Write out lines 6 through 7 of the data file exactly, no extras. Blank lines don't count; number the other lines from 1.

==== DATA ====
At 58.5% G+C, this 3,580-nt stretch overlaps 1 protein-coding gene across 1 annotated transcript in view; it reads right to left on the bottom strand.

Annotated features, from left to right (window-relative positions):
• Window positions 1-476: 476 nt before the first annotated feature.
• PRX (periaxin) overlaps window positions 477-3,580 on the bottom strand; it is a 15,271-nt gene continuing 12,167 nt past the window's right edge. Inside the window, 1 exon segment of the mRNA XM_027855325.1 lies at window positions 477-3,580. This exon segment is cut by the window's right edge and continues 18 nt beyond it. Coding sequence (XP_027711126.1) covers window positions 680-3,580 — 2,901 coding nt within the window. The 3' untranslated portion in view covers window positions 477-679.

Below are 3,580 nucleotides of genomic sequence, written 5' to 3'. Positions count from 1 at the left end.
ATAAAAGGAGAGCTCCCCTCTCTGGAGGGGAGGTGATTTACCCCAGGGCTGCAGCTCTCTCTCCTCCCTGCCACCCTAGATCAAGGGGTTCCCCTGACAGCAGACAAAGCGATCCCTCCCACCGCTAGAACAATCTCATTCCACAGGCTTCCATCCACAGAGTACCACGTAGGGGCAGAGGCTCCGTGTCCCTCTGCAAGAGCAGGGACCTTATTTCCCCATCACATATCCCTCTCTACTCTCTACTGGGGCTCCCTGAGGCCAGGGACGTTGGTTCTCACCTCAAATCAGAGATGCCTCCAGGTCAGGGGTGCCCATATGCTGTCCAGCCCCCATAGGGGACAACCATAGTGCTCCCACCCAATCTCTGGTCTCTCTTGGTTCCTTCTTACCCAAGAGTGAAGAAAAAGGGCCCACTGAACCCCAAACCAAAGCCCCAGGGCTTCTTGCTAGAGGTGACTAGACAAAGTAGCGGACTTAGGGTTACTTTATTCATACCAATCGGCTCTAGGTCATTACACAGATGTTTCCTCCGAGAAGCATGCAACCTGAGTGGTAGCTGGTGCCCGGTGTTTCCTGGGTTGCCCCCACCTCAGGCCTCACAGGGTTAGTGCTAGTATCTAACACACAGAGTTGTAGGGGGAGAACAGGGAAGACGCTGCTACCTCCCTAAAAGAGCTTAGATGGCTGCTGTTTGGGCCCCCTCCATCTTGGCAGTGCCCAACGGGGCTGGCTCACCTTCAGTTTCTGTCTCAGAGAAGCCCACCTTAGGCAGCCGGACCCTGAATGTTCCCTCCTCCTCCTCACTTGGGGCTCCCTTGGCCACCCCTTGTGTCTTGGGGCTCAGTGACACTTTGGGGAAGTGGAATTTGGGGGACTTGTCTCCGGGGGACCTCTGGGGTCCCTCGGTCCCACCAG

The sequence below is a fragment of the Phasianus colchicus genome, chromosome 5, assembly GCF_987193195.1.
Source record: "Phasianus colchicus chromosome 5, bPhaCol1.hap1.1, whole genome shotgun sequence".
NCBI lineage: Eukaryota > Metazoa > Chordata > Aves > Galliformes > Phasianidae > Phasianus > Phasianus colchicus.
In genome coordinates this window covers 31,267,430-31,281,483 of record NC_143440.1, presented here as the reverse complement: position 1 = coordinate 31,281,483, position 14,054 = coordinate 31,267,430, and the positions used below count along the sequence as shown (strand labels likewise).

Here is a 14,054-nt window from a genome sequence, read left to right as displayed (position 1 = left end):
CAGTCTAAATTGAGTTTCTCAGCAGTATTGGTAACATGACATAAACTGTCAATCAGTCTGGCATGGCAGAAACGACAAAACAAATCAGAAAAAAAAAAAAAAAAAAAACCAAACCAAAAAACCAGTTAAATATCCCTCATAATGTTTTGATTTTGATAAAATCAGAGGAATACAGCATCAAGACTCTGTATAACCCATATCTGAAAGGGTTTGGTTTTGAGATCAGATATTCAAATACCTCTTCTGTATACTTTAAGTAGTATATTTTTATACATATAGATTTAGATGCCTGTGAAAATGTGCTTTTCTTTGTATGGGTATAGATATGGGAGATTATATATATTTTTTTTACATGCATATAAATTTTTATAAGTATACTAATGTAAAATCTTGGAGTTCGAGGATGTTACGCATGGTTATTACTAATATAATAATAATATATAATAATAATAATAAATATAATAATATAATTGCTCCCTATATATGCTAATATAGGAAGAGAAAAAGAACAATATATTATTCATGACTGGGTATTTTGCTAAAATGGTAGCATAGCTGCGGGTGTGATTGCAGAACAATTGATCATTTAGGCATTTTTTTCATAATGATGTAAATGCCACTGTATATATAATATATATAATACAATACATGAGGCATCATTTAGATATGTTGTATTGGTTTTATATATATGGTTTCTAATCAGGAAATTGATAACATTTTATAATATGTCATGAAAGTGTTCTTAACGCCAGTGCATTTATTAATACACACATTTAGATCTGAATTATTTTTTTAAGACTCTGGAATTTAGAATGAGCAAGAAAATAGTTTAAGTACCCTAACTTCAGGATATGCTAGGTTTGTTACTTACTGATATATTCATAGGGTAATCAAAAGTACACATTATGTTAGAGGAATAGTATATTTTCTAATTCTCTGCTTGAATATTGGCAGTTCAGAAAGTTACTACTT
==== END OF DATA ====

ATAAAAGGAGAGCTCCCCTCTCTGGAGGGGAGGTGATTTACCCCAGGGCTGCAGCTCTCTCTCCTCCCTGCCACCCTAGATCAAGGGGTTCCCCTGACAGCAGACAAAGCGATCCCTCCCACCGCTAGAACAATCTCATTCCACAGGCTTCCATCCACAGAGTACCACGTAGGGGCAGAGGCTCCGTGTCCCTCTGCAAGAGCAGGGACCTTATTTCCCCATCACATATCCCTCTCTACTCTCTACTGGGGCTCCCTGAGGCCAGGGACGTTGGTTCTCACCTCAAATCAGAGATGCCTCCAGGTCAGGGGTGCCCATATGCTGTCCAGCCCCCATAGGGGACAACCATAGTGCTCCCACCCAATCTCTGGTCTCTCTTGGTTCCTTCTTACCCAAGAGTGAAGAAAAAGGGCCCACTGAACCCCAAACCAAAGCCCCAGGGCTTCTTGCTAGAGGTGACTAGACAAAGTAGCGGACTTAGGGTTACTTTATTCATACCAATCGGCTCTAGGTCATTACACAGATGTTTCCTCCGAGAAGCATGCAACCTGAGTGGTAGCTGGTGCCCGGTGTTTCCTGGGTTGCCCCCACCTCAGGCCTCACAGGGTTAGTGCTAGTATCTAACACACAGAGTTGTAGGGGGAGAACAGGGAAGACGCTGCTACCTCCCTAAAAGAGCTTAGATGGCTGCTGTTTGGGCCCCCTCCATCTTGGCAGTGCCCAACGGGGCTGGCTCACCTTCAGTTTCTGTCTCAGAGAAGCCCACCTTAGGCAGCCGGACCCTGAATGTTCCCTCCTCCTCCTCACTTGGGGCTCCCTTGGCCACCCCTTGTGTCTTGGGGCTCAGTGACACTTTGGGGAAGTGGAATTTGGGGGACTTGTCTCCGGGGGACCTCTGGGGTCCCTCGGTCCCACCAG

The sequence below is a fragment of the Phasianus colchicus genome, chromosome 5, assembly GCF_987193195.1.